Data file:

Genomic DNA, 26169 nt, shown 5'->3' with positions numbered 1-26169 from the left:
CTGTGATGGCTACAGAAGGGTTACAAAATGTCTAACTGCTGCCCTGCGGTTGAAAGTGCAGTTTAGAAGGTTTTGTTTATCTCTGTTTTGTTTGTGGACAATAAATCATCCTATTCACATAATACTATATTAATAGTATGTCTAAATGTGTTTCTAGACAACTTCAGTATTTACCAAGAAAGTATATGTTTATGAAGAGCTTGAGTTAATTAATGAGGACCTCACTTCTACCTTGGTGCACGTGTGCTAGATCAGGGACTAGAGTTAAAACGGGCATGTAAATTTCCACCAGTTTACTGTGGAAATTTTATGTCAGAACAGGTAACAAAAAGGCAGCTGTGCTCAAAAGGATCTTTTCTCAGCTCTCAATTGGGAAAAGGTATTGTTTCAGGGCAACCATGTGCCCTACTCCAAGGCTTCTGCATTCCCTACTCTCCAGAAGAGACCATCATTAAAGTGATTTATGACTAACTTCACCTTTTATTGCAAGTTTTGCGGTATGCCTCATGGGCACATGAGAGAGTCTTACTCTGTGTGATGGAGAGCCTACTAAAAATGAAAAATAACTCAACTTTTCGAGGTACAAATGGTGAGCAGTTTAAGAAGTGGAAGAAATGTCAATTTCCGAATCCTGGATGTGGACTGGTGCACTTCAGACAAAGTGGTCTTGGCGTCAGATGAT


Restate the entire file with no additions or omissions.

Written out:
Genomic DNA, 26169 nt, shown 5'->3' with positions numbered 1-26169 from the left:
CTGTGATGGCTACAGAAGGGTTACAAAATGTCTAACTGCTGCCCTGCGGTTGAAAGTGCAGTTTAGAAGGTTTTGTTTATCTCTGTTTTGTTTGTGGACAATAAATCATCCTATTCACATAATACTATATTAATAGTATGTCTAAATGTGTTTCTAGACAACTTCAGTATTTACCAAGAAAGTATATGTTTATGAAGAGCTTGAGTTAATTAATGAGGACCTCACTTCTACCTTGGTGCACGTGTGCTAGATCAGGGACTAGAGTTAAAACGGGCATGTAAATTTCCACCAGTTTACTGTGGAAATTTTATGTCAGAACAGGTAACAAAAAGGCAGCTGTGCTCAAAAGGATCTTTTCTCAGCTCTCAATTGGGAAAAGGTATTGTTTCAGGGCAACCATGTGCCCTACTCCAAGGCTTCTGCATTCCCTACTCTCCAGAAGAGACCATCATTAAAGTGATTTATGACTAACTTCACCTTTTATTGCAAGTTTTGCGGTATGCCTCATGGGCACATGAGAGAGTCTTACTCTGTGTGATGGAGAGCCTACTAAAAATGAAAAATAACTCAACTTTTCGAGGTACAAATGGTGAGCAGTTTAAGAAGTGGAAGAAATGTCAATTTCCGAATCCTGGATGTGGACTGGTGCACTTCAGACAAAGTGGTCTTGGCGTCAGATGAT